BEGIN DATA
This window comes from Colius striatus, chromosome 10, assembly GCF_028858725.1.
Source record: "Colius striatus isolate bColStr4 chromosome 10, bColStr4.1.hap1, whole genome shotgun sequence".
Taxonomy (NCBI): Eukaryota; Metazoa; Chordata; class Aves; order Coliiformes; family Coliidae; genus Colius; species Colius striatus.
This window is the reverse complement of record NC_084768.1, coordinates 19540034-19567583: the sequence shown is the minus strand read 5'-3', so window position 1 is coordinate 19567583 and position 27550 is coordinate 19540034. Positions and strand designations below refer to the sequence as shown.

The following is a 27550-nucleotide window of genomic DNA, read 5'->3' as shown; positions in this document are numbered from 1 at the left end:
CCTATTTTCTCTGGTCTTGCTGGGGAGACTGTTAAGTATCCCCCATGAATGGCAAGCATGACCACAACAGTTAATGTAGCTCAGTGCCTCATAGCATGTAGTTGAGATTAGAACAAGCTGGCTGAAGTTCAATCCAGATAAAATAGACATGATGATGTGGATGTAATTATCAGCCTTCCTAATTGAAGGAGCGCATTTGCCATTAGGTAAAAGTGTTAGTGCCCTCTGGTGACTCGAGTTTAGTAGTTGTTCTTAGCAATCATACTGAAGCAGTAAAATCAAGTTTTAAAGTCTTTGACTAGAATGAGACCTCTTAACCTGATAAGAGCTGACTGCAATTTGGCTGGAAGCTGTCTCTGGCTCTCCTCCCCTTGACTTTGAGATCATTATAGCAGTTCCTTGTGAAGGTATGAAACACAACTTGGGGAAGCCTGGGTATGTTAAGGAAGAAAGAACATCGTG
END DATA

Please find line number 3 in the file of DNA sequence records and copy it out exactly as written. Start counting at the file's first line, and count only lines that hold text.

Taxonomy (NCBI): Eukaryota; Metazoa; Chordata; class Aves; order Coliiformes; family Coliidae; genus Colius; species Colius striatus.